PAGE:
For example, the question remains whether private companies that maintain public websites can selectively exclude visitors, exposing the banned visitor to civil and criminal liability under the CFAA.

Furthermore, this is unlikely to be the last litigation involving craigslist's copyrights, particularly given craigslist's current practice of selectively obtaining copyright assignments and registrations (the prerequisite to a copyright infringement lawsuit) in certain user-generated posts, but failing to inform its visitors which posts it owns.  This effectively creates a copyright litigation trap for unwary visitors.

Finally, it remains unresolved whether craigslist's well-recognized practice of "ghosting" (the hiding or interception of user postings and emails) without the users' knowledge or consent is legal or ethical.

Given all that, it's fairly disappointing to see lots of prominent people backslapping Craig and Craigslist for "donating" this money to EFF. It's not Craig's money. And, according to the settlements, it appears that the $1 million isn't all that Craigslist is getting. That's just the money 3taps is paying. Another company in the dispute, Lovely, is paying an additional $2.1 million. It's unclear if Craigslist is giving that money to EFF or anyone else -- or keeping it.

Again, on most issues, I think Craig and Craigslist are on the right side of things. He fought strongly against SOPA and for net neutrality. I think the company does the right thing in many cases, but in this case it clearly did not, and the fact that people are now cheering him on when it's not even his money, and is only happening as a result of his bad lawsuit that forced another company to shut down, is really disturbing.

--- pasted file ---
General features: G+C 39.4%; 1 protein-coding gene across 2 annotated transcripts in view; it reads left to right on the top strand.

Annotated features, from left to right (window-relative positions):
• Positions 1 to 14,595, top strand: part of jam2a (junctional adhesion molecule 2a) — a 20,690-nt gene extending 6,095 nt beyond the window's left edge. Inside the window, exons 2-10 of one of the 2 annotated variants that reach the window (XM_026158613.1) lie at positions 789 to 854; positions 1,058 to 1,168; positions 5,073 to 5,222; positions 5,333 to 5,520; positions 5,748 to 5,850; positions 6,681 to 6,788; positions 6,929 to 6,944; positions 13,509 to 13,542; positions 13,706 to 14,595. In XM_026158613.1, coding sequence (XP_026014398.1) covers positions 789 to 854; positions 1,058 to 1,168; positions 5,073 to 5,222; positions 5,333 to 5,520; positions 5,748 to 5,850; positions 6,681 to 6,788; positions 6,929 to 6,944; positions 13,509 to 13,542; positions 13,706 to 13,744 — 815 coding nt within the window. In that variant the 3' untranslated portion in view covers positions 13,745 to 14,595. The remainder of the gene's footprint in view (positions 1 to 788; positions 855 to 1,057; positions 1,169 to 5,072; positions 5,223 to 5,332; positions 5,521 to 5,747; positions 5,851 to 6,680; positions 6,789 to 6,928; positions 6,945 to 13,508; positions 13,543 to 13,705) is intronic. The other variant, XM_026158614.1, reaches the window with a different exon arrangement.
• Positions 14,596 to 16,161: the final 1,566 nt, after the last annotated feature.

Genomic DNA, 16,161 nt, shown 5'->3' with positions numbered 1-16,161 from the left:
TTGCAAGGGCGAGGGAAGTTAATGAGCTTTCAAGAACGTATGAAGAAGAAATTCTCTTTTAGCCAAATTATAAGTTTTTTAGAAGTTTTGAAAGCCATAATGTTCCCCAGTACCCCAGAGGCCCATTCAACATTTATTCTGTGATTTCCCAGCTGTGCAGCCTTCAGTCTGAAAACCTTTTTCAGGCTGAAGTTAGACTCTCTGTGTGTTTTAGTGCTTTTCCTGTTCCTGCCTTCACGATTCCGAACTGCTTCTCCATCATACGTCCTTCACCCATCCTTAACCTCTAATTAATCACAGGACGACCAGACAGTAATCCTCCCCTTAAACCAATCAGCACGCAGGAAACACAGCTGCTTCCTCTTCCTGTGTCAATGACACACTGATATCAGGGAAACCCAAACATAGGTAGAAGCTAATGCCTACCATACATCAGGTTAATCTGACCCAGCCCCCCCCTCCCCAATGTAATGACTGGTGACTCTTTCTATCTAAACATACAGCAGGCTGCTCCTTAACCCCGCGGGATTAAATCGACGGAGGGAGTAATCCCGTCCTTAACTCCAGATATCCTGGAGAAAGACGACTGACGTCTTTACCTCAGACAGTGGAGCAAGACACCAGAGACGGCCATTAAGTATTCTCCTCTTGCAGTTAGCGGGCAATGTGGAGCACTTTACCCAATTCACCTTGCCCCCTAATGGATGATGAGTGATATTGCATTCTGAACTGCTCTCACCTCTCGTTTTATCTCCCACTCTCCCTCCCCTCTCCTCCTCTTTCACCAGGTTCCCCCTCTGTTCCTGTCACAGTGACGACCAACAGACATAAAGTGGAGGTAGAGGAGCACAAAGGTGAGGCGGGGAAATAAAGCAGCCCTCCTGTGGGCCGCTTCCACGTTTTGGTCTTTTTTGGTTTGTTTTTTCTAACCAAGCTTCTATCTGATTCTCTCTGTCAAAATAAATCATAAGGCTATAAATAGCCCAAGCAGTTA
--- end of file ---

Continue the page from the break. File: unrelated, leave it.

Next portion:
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  1. identicon
    Rich, 1 Jul 2015 @ 2:37pm

    If the EFF has any integrity, they will give it back.

    reply to this | link to this | view in thread ]

  2. identicon
    Anonymous Coward, 1 Jul 2015 @ 2:47pm

    "which must then be paid by craigslist to the EFF"

    Doesn't sound much like a "donation" to me. I hope they don't get to write it off their taxes as one.

    reply to this | link to this | view in thread ]

  3. icon
    That One Guy (profile), 1 Jul 2015 @ 2:58pm

    Re:

    They don't need to go that far, they just need to make it clear that they know who's really donating the money to them, and thank 3taps, rather than Craigslist for the money.

    reply to this | link to this | view in thread ]

  4. identicon
    Anonymous Coward, 1 Jul 2015 @ 3:00pm

    Great article, Mike.

    The CFAA is disturbing, it allows eula's to set the terms of law at the companies whim. How can anyone think this is a good idea? It seams quite unconstituation to me.

    reply to this | link to this | view in thread ]

  5. identicon
    That One Other Not So Random Guy, 1 Jul 2015 @ 3:49pm

    Re: